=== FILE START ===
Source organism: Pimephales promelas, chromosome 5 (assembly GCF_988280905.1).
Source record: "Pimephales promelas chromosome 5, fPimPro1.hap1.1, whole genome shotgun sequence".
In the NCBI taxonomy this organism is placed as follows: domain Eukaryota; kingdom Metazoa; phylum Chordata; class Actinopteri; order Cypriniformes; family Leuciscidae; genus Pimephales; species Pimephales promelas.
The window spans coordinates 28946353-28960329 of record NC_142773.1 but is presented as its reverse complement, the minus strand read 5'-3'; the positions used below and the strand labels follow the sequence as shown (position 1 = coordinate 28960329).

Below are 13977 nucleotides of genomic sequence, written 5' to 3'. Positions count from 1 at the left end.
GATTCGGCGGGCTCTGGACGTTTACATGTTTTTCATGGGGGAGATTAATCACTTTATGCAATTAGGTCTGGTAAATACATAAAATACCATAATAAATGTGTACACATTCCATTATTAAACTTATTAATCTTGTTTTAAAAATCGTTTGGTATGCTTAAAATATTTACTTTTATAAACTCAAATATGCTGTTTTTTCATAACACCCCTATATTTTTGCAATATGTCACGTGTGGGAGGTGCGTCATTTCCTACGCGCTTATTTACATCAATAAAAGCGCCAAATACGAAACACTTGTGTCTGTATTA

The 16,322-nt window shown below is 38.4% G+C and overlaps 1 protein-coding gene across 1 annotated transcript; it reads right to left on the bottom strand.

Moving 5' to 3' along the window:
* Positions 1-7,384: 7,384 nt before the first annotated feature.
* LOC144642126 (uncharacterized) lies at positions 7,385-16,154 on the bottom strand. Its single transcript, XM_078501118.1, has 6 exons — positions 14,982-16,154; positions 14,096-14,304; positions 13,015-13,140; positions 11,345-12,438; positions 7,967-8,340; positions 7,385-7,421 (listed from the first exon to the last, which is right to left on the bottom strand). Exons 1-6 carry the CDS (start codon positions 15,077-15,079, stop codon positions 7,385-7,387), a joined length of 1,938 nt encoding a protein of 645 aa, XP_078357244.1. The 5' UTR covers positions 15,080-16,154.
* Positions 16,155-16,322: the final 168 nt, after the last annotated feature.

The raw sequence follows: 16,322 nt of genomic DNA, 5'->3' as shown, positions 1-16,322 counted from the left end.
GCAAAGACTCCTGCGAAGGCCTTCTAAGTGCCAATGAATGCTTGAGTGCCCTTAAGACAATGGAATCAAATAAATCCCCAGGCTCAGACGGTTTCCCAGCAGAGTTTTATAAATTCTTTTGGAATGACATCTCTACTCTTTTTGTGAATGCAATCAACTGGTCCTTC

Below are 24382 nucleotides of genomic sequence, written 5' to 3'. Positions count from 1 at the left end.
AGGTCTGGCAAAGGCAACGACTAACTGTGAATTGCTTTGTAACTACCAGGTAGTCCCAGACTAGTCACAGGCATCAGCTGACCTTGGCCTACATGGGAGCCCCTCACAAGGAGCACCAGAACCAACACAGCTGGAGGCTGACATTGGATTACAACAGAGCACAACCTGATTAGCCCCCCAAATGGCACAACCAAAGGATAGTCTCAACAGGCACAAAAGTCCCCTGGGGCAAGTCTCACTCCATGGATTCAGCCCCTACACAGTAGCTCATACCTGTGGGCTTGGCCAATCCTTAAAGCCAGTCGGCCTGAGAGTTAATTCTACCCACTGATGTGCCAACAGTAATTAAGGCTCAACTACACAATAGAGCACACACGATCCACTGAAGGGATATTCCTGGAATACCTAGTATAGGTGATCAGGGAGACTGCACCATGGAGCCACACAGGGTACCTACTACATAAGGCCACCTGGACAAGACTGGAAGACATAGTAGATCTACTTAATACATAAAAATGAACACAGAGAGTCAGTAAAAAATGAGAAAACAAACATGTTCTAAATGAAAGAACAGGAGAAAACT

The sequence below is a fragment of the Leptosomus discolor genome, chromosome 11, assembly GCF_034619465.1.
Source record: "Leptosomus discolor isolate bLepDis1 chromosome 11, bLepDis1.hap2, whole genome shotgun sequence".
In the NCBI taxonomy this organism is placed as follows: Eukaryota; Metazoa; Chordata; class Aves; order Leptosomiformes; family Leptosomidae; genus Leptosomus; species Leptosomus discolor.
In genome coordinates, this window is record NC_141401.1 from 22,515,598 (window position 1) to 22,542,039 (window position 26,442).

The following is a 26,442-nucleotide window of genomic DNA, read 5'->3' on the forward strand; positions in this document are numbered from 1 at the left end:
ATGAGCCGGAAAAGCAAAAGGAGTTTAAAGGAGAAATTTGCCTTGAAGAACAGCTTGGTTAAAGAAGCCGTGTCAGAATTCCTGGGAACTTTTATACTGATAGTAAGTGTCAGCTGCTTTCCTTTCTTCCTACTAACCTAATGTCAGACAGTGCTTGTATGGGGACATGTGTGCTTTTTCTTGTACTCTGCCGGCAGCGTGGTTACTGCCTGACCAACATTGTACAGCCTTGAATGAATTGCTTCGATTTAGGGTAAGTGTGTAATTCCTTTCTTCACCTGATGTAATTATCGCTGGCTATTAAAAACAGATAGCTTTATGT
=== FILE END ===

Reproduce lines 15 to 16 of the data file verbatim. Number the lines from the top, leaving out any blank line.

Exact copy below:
AGGTCTGGCAAAGGCAACGACTAACTGTGAATTGCTTTGTAACTACCAGGTAGTCCCAGACTAGTCACAGGCATCAGCTGACCTTGGCCTACATGGGAGCCCCTCACAAGGAGCACCAGAACCAACACAGCTGGAGGCTGACATTGGATTACAACAGAGCACAACCTGATTAGCCCCCCAAATGGCACAACCAAAGGATAGTCTCAACAGGCACAAAAGTCCCCTGGGGCAAGTCTCACTCCATGGATTCAGCCCCTACACAGTAGCTCATACCTGTGGGCTTGGCCAATCCTTAAAGCCAGTCGGCCTGAGAGTTAATTCTACCCACTGATGTGCCAACAGTAATTAAGGCTCAACTACACAATAGAGCACACACGATCCACTGAAGGGATATTCCTGGAATACCTAGTATAGGTGATCAGGGAGACTGCACCATGGAGCCACACAGGGTACCTACTACATAAGGCCACCTGGACAAGACTGGAAGACATAGTAGATCTACTTAATACATAAAAATGAACACAGAGAGTCAGTAAAAAATGAGAAAACAAACATGTTCTAAATGAAAGAACAGGAGAAAACT

The sequence below is a fragment of the Leptosomus discolor genome, chromosome 11, assembly GCF_034619465.1.